Wayfair (NYSE:W) recently announced booming sales growth over the key holiday season quarter. The home furnishings specialist made progress in many of management's key operating goals, including winning market share and building out its (still unprofitable) international business.

Yet Wall Street looked past the good news to focus on the widening losses that Wayfair is booking even as competitors consider their own aggressive moves into the industry.

In a conference call with analysts, CEO Niraj Shah and his executive team explained why they see those losses as important steps on the way to significant annual profits. Here are a few highlights from that presentation.

A furnished living room.

Image source: Getty Images.

Gaining market share

Shoppers vote with their dollars and by taking a long-term approach to giving them the best possible experience, we are being rewarded with continued gains in market share.
-- Shah

Wayfair's 48% sales spike beat the 40% forecast that management had issued back in early November. That growth figure translates into significant market-share gains, too, as executives estimate the wider market is expanding at a 15% annual pace. Wayfair performed well on two other key growth metrics, with its customer base spiking 33% to 11 million as repeat shoppers rose to 62% of the total from 58% a year ago.

Taking control of shipping

We're operating 20 of our own last mile delivery facilities in the United States, up from 15 at the end of Q3, 2017, giving us coverage of approximately 60% of large parcel home deliveries.
-- Shah

Man looks over a warehouse.

Image source: Getty Images.

The company is making progress at building out its own shipping network, with the aim of reducing delivery times and adding efficiencies. As a result, the time it took to get bulky items to shoppers' homes improved by five days from the beginning to the end of 2017.

Wayfair noted higher customer satisfaction came along with that success, and so executives are eager to continue the process by opening additional shipment facilities in the coming year.

Spending more on advertising

With the majority of our ad dollars spent on digital channels and six years of data on customer behavior under the Wayfair brand, we are able to measure payback on an extremely granular basis.
-- CFO Michael Fleisher

Advertising spending amounted to just under 12% of sales for the full year, or far above the company's long-term goal of between 6% and 8%. Executives also forecast aggressive investments in this area for the coming quarters. Yet management said this boost wasn't a consequence of rising ad prices but instead reflected their increased confidence in the effectiveness of the program. "We will continue to invest behind these high [return on investment] activities, Fleisher said, "and we feel good about the customers we are acquiring who will add incremental value over their lifetime."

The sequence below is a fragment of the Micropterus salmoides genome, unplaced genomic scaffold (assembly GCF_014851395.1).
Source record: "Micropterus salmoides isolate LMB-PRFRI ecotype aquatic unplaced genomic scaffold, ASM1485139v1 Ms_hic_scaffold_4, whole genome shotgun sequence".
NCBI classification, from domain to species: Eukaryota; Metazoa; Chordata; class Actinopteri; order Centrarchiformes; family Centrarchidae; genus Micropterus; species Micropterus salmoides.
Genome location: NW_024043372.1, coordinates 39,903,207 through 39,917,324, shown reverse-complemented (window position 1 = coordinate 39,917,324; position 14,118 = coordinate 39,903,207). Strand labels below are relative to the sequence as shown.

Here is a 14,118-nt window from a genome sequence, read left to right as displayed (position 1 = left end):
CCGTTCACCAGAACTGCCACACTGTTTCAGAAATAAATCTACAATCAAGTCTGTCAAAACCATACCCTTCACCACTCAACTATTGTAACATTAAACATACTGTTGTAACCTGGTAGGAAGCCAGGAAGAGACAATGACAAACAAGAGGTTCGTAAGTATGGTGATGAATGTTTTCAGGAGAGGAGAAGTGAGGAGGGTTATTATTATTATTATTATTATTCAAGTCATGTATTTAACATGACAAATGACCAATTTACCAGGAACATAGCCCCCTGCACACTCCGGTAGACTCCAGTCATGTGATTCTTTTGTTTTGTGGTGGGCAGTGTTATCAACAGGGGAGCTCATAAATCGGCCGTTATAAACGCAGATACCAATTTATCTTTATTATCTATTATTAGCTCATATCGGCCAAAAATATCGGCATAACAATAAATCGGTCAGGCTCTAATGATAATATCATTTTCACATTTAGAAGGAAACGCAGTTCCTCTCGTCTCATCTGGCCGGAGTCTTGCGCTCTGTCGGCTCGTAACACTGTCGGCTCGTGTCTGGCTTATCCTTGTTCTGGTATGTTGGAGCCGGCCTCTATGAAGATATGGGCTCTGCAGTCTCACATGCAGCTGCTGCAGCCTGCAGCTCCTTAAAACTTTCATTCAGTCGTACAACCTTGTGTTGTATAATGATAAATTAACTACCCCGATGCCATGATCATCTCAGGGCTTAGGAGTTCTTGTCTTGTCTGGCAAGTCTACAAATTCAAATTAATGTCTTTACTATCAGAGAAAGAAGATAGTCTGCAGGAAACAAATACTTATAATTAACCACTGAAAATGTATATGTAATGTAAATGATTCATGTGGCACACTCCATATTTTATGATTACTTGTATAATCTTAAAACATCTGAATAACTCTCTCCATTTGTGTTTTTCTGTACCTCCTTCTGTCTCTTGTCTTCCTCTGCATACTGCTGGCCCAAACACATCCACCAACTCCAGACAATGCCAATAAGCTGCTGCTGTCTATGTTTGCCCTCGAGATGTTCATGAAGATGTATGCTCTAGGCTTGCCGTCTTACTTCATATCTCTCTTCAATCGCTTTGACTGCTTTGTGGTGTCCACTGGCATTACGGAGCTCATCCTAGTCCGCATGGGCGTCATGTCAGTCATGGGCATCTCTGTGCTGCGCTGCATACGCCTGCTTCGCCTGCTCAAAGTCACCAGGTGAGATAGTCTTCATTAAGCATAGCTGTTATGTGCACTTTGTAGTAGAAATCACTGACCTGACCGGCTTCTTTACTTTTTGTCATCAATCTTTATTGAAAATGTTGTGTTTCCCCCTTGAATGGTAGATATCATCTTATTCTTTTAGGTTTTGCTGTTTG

Costs are rising

We added 861 new employees in the fourth quarter for a total of 7,751 employees as of December 31, 2017. Approximately 520 of these employees were in variable cost areas of our business, namely customer service and in our logistics operations, and we expect to continue to build headcount in these areas as our business scales.
-- Fleisher

A person holding a credit card and using a laptop.

Image source: Getty Images.

Wayfair's ballooning costs played the biggest role in its expanding net losses over the holiday quarter. These expenses were mostly tied to sales growth, though, and so the management team isn't especially worried about them. In fact, executives said that adjusted earnings met their expectations in both the U.S. segment, which generated a slight profit, and in the international division, which booked significant losses in the period.

Looking ahead

Our direct retail gross revenue quarter to date has grown above 45% year-over-year, but given the increasing comp toward the end of the quarter, we are guiding to a lower level [than in] the fourth quarter.
-- Fleisher

Wayfair's outlook calls for sales growth to slow to between 40% and 43% in the first quarter from 48% over the holidays. Management said they were being "prudent" with this guidance, given that the prior year period included a big demand spike late in the quarter when delayed tax refund payments started hitting consumers' accounts.

The forecast still implies hefty market-share gains as the U.S. business grows at roughly double the industry's expansion rate and as the younger international segment rises by between 85% and 95%.

Costs, meanwhile, will continue to mount as Wayfair adds employees, acquires shipping facilities, and expands deeper into markets like Germany and the U.K. Overall, Shah and his team see adjusted profit worsening to a 4% loss from a 1.5% loss in the fourth quarter.

Demitrios Kalogeropoulos has no position in any of the stocks mentioned. The Motley Fool owns shares of and recommends Wayfair. The Motley Fool has a disclosure policy.